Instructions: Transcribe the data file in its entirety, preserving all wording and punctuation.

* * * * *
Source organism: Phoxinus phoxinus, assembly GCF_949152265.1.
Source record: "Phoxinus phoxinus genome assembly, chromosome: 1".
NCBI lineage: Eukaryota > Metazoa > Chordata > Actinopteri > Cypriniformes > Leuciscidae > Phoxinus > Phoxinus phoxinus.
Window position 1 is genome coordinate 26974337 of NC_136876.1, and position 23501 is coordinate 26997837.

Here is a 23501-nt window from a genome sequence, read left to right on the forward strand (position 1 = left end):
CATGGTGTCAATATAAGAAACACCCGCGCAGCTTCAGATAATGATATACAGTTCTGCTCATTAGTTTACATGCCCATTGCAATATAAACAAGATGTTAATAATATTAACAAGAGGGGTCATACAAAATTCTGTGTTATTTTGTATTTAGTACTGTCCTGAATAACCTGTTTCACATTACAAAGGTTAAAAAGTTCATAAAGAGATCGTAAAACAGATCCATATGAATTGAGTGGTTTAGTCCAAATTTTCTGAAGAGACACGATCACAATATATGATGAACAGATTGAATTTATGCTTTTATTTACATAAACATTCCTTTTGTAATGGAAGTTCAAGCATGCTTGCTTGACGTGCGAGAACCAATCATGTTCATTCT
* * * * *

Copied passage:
Source organism: Phoxinus phoxinus, assembly GCF_949152265.1.
Source record: "Phoxinus phoxinus genome assembly, chromosome: 1".
NCBI lineage: Eukaryota > Metazoa > Chordata > Actinopteri > Cypriniformes > Leuciscidae > Phoxinus > Phoxinus phoxinus.
Window position 1 is genome coordinate 26974337 of NC_136876.1, and position 23501 is coordinate 26997837.

Here is a 23501-nt window from a genome sequence, read left to right on the forward strand (position 1 = left end):
CATGGTGTCAATATAAGAAACACCCGCGCAGCTTCAGATAATGATATACAGTTCTGCTCATTAGTTTACATGCCCATTGCAATATAAACAAGATGTTAATAATATTAACAAGAGGGGTCATACAAAATTCTGTGTTATTTTGTATTTAGTACTGTCCTGAATAACCTGTTTCACATTACAAAGGTTAAAAAGTTCATAAAGAGATCGTAAAACAGATCCATATGAATTGAGTGGTTTAGTCCAAATTTTCTGAAGAGACACGATCACAATATATGATGAACAGATTGAATTTATGCTTTTATTTACATAAACATTCCTTTTGTAATGGAAGTTCAAGCATGCTTGCTTGACGTGCGAGAACCAATCATGTTCATTCT